BARCELONA, March 31 (Thomson Reuters Foundation) - Leading agricultural processor and food-ingredient supplier Archer Daniels Midland Company has agreed to stop deforestation due to soy and palm oil production in its global supply chains, according to investors.
Chicago-based ADM, one of the world's biggest soy traders and a top soy exporter in Latin America, joins a growing group of multinational firms that are taking action to ensure their businesses do not destroy forests around the globe.
New commitments from companies related to reducing deforestation jumped 80 percent in 2013-14, meaning more companies are taking the problem seriously, according to a recent report from Forest Trends, a Washington-based NGO.
ADM's move came in response to pressure by shareholders Green Century Capital Management, which manages fossil fuel-free mutual funds, and the New York State Common Retirement Fund. They have now withdrawn a proposal outlining the investment risks associated with deforestation.
"ADM's commitment to using only sustainably sourced palm and soy products validates our message that strong environmental policies make economic sense," said New York State Comptroller Thomas P. DiNapoli.
"Business practices that destroy the environment and foster climate change can not only harm the public, but can damage corporations' reputations, their bottom line and their investors," he added.
Since 2000, more than 60 million hectares of tropical forest have been converted to agriculture, according to Forest Trends.
Agriculture is widely recognised as the largest driver of deforestation globally, and is linked to 80 percent of forest loss around the world, the London-based Overseas Development Institute (ODI) says in a new report.
The report, published on Monday, argues that government subsidies for agricultural commodities are undermining international aid to protect forests, and should be reformed.
"While international forest aid seeks to promote private investment in forest protection, governments around the globe are incentivising commodities that drive deforestation," said Will McFarland, the report's co-author.
In Brazil and Indonesia, where over half the world's deforestation occurs, an average of $41 billion of domestic public finance has been spent each year subsidising some of the leading causes of that forest loss, around 127 times what the two countries received in annual forest aid, the ODI said.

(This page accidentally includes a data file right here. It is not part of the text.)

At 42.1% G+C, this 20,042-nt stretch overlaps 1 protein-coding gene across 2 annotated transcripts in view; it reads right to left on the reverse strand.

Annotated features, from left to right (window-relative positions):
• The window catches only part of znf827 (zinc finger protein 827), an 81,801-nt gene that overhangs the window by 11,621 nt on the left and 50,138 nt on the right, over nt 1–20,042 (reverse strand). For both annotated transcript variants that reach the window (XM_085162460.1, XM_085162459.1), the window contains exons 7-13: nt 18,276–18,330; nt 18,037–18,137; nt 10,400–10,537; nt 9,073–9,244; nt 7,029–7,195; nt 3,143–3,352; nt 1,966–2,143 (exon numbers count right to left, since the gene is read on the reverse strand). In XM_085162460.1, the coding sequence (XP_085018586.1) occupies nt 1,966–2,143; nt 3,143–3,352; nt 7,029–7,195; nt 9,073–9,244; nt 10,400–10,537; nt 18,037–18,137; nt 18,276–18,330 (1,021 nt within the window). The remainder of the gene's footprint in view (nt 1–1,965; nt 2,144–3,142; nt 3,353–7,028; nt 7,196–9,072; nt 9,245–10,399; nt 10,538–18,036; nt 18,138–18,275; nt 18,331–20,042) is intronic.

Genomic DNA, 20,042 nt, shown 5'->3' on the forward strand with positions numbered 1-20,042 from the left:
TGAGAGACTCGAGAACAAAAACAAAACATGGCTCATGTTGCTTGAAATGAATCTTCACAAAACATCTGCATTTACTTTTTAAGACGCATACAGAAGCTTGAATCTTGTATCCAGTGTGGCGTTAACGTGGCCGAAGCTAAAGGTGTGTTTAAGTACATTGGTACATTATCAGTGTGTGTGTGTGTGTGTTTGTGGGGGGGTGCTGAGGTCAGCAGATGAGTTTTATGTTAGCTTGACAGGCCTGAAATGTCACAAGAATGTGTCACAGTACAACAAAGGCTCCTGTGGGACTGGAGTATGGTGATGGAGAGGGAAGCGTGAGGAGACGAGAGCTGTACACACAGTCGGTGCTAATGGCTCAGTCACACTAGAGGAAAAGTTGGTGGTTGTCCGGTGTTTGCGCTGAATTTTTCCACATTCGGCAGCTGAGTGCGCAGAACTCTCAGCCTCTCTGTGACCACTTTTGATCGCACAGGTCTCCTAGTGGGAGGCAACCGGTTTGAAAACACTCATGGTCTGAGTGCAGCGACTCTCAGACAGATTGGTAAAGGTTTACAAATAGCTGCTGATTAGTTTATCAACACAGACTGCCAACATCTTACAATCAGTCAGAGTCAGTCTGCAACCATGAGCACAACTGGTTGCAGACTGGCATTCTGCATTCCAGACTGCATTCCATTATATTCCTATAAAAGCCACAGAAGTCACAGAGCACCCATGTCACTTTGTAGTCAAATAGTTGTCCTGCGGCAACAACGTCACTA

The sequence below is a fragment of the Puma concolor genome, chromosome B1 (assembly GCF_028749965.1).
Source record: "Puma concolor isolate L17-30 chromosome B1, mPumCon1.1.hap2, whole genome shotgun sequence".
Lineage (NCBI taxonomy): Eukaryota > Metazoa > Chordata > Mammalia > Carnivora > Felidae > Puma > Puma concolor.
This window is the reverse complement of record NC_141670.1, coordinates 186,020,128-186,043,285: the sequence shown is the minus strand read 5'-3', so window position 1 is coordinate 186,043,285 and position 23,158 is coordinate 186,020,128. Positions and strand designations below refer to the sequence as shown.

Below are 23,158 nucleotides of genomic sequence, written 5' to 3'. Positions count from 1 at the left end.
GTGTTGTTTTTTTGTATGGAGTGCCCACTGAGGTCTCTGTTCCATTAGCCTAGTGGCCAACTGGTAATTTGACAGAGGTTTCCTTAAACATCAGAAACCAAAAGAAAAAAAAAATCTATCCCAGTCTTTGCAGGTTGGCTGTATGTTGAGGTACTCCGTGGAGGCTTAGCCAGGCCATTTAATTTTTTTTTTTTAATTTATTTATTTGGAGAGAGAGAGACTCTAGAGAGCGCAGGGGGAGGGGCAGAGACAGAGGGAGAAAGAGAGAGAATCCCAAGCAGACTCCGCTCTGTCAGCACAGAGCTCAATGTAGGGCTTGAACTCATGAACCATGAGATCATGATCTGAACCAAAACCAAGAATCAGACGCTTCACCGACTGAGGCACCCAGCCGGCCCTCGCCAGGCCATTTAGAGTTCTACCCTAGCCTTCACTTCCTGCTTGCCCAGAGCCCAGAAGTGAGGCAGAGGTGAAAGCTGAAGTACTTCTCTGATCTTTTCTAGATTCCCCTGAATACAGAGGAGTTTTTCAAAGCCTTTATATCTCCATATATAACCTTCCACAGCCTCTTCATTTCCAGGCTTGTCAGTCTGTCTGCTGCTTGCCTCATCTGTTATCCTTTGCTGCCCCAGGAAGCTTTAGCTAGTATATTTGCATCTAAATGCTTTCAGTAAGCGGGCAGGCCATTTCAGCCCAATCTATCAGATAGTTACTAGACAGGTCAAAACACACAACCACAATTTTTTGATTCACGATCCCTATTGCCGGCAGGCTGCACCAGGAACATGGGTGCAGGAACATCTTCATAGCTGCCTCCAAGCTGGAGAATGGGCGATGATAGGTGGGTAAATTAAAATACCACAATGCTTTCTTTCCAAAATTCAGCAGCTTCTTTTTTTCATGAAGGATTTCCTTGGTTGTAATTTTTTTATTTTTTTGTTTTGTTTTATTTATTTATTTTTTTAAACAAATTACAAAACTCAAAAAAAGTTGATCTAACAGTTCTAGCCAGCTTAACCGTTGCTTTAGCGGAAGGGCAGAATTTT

Subsidies influence both investment and consumption patterns by reducing the price of a natural resource.
"Subsidies can accelerate environmental degradation through resource inefficiency, over-capitalisation, over-consumption and by depriving the state of resources to support sustainable management," the report said.
It can be difficult to track their impact, as they come in various forms and are often not directly earmarked for a particular commodity, it added.
The researchers identified 48 different domestic subsidies to support Indonesia's palm oil and timber industries and Brazil's beef and soy sectors.
In addition, even though agreements may be in place to prevent the cultivation of a crop causing deforestation, they may not work, the study said.
In Brazil, for example, under a private-sector led moratorium in place since July 2006, groups representing 90 percent of the soy market committed not to buy soy grown on land cleared of trees in the Amazon rainforest.
But soy is still linked to deforestation because cattle pastures have been converted to grow it, displacing beef production to areas where forest loss is occurring, the report said.
ADM - which purchases soy but does not farm its own - plans to launch a "Responsible Soy Standard" in Brazil on a pilot basis, with a group of growers who will be assessed on their adherence to standards covering labour practices, water and soil usage and observance of land rights, among other things.
Some international aid should be used to reform subsidies in a way that safeguards forests, as well as livelihoods and food security, the ODI report urged.
"Through subsidy reform, modest sums of forest finance can be used to ensure any subsidies are provided in a manner that both protects forests and the poor," the ODI's McFarland said.
Incentives could be shifted towards boosting yields or making subsidies conditional on following environmental regulations, as has been done in Brazil with loans to cattle farmers, the report said. (Reporting by Megan Rowling; editing by Tim Pearce)